Most know him for his five films with Klaus Kinski, die-hard fans appreciate his feature documentaries, which he emphasizes with poetic words and his Bavarian accent, and younger audiences know him from Hollywood productions like “Jack Reacher” or “The Mandalorian,” like a disgusting old man pulling strings in the background.
Werner Herzog is somehow ubiquitous. After more than 70 films as a director and his many appearances as an actor and speaker, he’s also become a respected legend in Hollywood — which made four guest appearances on “The Simpsons.”
Almost every year there is at least one movie, and for every year without there are also years where two or three movies are delayed. At around 80 years old, the busy man doesn’t look a bit tired. Once the latest movie is released, the next movie is already in the making.
Shortly before his birthday on September 5th, Herzog looks back at his life in a new book: “Everyone for himself and God against all” borrowed from the title of his 1974 film Caspar Hauser. At the time, “almost nobody was able to reproduce it properly, says the introduction, so this is a second try.
“In a book, you can forget the memories, and keep them trapped between the covers,” he wrote on Hanser Verlag’s website. He writes because he “does not sing nor dance”.
Things are less succinct among the book covers, but Herzog remains faithful to his poetic style in his book. It’s all about resistance and danger, which begins with his mother’s escape from the bombed city of Munich.
As a director, Herzog has always been someone who does his best. This can be seen, for example, in his films In the Forest with the Collie Klaus Kinski. Shooting “Aguirre: The Wrath of God” was difficult, to say the least, “Fitzcarraldo” (aside from its difficult lead actor) was accompanied by a number of disasters, including plane crashes and war.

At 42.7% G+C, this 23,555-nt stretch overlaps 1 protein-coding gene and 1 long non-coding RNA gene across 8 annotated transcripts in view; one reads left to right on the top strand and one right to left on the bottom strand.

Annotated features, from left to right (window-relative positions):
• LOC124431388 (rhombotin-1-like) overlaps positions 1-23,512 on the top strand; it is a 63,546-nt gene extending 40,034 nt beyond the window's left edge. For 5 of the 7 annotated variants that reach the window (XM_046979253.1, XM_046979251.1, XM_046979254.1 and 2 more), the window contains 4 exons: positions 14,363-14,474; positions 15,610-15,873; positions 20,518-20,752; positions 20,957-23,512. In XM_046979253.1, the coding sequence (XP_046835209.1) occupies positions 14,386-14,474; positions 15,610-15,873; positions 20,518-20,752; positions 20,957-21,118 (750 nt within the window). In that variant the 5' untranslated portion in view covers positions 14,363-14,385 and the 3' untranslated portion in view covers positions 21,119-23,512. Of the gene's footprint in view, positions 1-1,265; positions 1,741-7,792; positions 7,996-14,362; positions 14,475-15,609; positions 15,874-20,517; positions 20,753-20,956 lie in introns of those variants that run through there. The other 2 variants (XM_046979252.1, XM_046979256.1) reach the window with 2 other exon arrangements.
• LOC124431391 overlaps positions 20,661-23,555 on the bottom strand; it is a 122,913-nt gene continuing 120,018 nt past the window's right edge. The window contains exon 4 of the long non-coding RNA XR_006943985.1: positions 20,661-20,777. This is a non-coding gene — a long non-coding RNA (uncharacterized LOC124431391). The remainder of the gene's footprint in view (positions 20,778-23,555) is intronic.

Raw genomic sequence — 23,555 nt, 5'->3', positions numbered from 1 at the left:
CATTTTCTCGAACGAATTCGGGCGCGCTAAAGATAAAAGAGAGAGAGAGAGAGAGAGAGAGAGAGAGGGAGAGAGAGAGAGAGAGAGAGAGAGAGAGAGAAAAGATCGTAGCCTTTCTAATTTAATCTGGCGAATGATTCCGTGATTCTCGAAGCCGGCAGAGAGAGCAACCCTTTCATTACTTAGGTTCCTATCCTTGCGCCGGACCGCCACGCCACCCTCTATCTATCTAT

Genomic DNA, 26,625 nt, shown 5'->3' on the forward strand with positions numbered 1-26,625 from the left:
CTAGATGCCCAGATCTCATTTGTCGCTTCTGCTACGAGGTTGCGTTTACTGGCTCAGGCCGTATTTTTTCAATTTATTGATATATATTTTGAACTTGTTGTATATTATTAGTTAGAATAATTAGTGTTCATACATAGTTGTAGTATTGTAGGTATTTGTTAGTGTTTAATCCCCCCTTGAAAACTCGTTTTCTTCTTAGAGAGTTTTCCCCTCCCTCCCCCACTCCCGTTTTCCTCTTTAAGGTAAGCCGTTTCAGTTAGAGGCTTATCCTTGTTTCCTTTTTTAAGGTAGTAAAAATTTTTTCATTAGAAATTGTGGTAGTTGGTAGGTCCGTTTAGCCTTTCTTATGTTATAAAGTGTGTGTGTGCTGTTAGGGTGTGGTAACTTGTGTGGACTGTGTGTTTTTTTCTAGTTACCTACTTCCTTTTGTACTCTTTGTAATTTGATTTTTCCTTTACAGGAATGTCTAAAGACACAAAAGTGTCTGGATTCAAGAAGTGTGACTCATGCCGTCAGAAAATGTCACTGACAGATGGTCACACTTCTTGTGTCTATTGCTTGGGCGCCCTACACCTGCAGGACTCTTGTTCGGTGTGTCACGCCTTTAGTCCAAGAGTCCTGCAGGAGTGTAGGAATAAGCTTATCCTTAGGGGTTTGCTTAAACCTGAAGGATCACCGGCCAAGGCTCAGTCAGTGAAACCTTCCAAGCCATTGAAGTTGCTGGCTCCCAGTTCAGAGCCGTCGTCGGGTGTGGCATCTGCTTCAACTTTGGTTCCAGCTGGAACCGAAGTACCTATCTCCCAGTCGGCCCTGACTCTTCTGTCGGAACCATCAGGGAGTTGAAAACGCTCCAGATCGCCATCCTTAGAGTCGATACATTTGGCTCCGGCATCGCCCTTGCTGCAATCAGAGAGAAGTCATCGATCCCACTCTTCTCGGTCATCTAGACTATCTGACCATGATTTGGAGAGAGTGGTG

But Herzog – like his hero – got a river steamer pulled from the mountain anyway.
The director says: “You can only do this if you have a very clear vision. It has always helped me in some way. And what is called the certainty of salvation in Catholicism. Almost like a certain religious certainty. “
What moves Herzog are the big questions that move the world. It tells about people in extreme situations. Not only in his feature films, but also in his documentaries, such as about an active volcano (“La Soufriere”), mountaineers Reinhold Messner and Hans Kammerlander (“Gachcherbroom – the shining mountain”) and “Grizzly Man”, an animal welfare activist, killed at the hands of bears.
Searching for the truth of ecstasy
“He’s always turned down a purely observational documentary, this real-life movie,” says Susan Borg, our film editor. It is achieved through style, classification, and invention.”
Herzog himself says: “We all don’t know what truth is, neither the Pope in Rome nor the philosophers nor the mathematicians. It is in fact always just an approximation of something that lies far in the fog. We work towards it. In documentaries, I try to distinguish what is real Pure and what is fact. Facts per se are not fact. A Manhattan phone book, four million entries, uninspiring. We know the names and we know their phone numbers and addresses. But why Mr. Jonathan Smith cries in his pillow every night we don’t know – that’s what I’m looking for” .
Werner Herzog: “Everyone is for himself and God is against all”
Hanser Verlag 2022
352 pages, 28 euros